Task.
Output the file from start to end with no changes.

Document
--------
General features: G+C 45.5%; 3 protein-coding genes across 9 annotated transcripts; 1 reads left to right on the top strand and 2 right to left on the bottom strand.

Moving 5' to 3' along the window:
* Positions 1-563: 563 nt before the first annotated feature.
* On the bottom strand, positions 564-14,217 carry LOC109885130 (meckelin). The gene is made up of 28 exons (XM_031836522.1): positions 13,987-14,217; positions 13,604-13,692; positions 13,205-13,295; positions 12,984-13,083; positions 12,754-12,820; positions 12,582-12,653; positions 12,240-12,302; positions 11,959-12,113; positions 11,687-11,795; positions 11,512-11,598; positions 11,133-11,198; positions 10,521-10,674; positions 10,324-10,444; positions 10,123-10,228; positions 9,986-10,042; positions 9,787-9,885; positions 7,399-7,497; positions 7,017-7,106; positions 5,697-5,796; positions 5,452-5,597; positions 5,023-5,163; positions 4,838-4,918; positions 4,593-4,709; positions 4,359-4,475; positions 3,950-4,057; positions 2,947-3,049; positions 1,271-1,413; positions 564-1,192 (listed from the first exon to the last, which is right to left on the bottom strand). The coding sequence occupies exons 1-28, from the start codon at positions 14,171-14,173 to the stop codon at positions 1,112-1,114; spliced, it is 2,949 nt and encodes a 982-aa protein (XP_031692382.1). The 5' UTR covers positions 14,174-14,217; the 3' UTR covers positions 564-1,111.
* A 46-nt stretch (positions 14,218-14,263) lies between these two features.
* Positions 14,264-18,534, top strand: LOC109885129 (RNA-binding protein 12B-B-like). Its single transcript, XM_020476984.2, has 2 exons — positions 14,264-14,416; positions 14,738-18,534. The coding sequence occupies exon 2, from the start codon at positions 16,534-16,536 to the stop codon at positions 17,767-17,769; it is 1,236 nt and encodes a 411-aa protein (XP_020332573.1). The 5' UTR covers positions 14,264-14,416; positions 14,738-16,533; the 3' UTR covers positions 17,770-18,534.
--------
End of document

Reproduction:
General features: G+C 45.5%; 3 protein-coding genes across 9 annotated transcripts; 1 reads left to right on the top strand and 2 right to left on the bottom strand.

Moving 5' to 3' along the window:
* Positions 1-563: 563 nt before the first annotated feature.
* On the bottom strand, positions 564-14,217 carry LOC109885130 (meckelin). The gene is made up of 28 exons (XM_031836522.1): positions 13,987-14,217; positions 13,604-13,692; positions 13,205-13,295; positions 12,984-13,083; positions 12,754-12,820; positions 12,582-12,653; positions 12,240-12,302; positions 11,959-12,113; positions 11,687-11,795; positions 11,512-11,598; positions 11,133-11,198; positions 10,521-10,674; positions 10,324-10,444; positions 10,123-10,228; positions 9,986-10,042; positions 9,787-9,885; positions 7,399-7,497; positions 7,017-7,106; positions 5,697-5,796; positions 5,452-5,597; positions 5,023-5,163; positions 4,838-4,918; positions 4,593-4,709; positions 4,359-4,475; positions 3,950-4,057; positions 2,947-3,049; positions 1,271-1,413; positions 564-1,192 (listed from the first exon to the last, which is right to left on the bottom strand). The coding sequence occupies exons 1-28, from the start codon at positions 14,171-14,173 to the stop codon at positions 1,112-1,114; spliced, it is 2,949 nt and encodes a 982-aa protein (XP_031692382.1). The 5' UTR covers positions 14,174-14,217; the 3' UTR covers positions 564-1,111.
* A 46-nt stretch (positions 14,218-14,263) lies between these two features.
* Positions 14,264-18,534, top strand: LOC109885129 (RNA-binding protein 12B-B-like). Its single transcript, XM_020476984.2, has 2 exons — positions 14,264-14,416; positions 14,738-18,534. The coding sequence occupies exon 2, from the start codon at positions 16,534-16,536 to the stop codon at positions 17,767-17,769; it is 1,236 nt and encodes a 411-aa protein (XP_020332573.1). The 5' UTR covers positions 14,264-14,416; positions 14,738-16,533; the 3' UTR covers positions 17,770-18,534.